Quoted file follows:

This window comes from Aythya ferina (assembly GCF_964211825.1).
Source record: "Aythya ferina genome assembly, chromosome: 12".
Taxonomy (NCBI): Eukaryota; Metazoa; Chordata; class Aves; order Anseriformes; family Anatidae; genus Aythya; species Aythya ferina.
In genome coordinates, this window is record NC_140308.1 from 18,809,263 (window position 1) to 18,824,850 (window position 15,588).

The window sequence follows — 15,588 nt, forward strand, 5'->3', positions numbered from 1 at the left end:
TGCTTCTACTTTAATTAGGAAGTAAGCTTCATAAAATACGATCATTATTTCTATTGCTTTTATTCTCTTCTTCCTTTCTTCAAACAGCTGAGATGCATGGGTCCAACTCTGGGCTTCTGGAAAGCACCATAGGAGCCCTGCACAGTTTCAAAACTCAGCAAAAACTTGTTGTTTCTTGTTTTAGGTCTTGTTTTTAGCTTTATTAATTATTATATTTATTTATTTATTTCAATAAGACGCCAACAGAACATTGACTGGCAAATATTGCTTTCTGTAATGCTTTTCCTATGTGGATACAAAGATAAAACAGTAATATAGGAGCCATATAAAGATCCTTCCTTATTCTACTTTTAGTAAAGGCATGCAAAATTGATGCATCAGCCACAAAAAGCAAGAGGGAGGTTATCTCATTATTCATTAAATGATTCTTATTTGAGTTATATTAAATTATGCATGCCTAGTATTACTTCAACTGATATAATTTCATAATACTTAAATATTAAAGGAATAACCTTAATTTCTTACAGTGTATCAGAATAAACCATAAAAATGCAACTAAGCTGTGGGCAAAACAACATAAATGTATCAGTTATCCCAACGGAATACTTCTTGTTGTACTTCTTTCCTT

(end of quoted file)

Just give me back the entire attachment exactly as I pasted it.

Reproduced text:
This window comes from Aythya ferina (assembly GCF_964211825.1).
Source record: "Aythya ferina genome assembly, chromosome: 12".
Taxonomy (NCBI): Eukaryota; Metazoa; Chordata; class Aves; order Anseriformes; family Anatidae; genus Aythya; species Aythya ferina.
In genome coordinates, this window is record NC_140308.1 from 18,809,263 (window position 1) to 18,824,850 (window position 15,588).

The window sequence follows — 15,588 nt, forward strand, 5'->3', positions numbered from 1 at the left end:
TGCTTCTACTTTAATTAGGAAGTAAGCTTCATAAAATACGATCATTATTTCTATTGCTTTTATTCTCTTCTTCCTTTCTTCAAACAGCTGAGATGCATGGGTCCAACTCTGGGCTTCTGGAAAGCACCATAGGAGCCCTGCACAGTTTCAAAACTCAGCAAAAACTTGTTGTTTCTTGTTTTAGGTCTTGTTTTTAGCTTTATTAATTATTATATTTATTTATTTATTTCAATAAGACGCCAACAGAACATTGACTGGCAAATATTGCTTTCTGTAATGCTTTTCCTATGTGGATACAAAGATAAAACAGTAATATAGGAGCCATATAAAGATCCTTCCTTATTCTACTTTTAGTAAAGGCATGCAAAATTGATGCATCAGCCACAAAAAGCAAGAGGGAGGTTATCTCATTATTCATTAAATGATTCTTATTTGAGTTATATTAAATTATGCATGCCTAGTATTACTTCAACTGATATAATTTCATAATACTTAAATATTAAAGGAATAACCTTAATTTCTTACAGTGTATCAGAATAAACCATAAAAATGCAACTAAGCTGTGGGCAAAACAACATAAATGTATCAGTTATCCCAACGGAATACTTCTTGTTGTACTTCTTTCCTT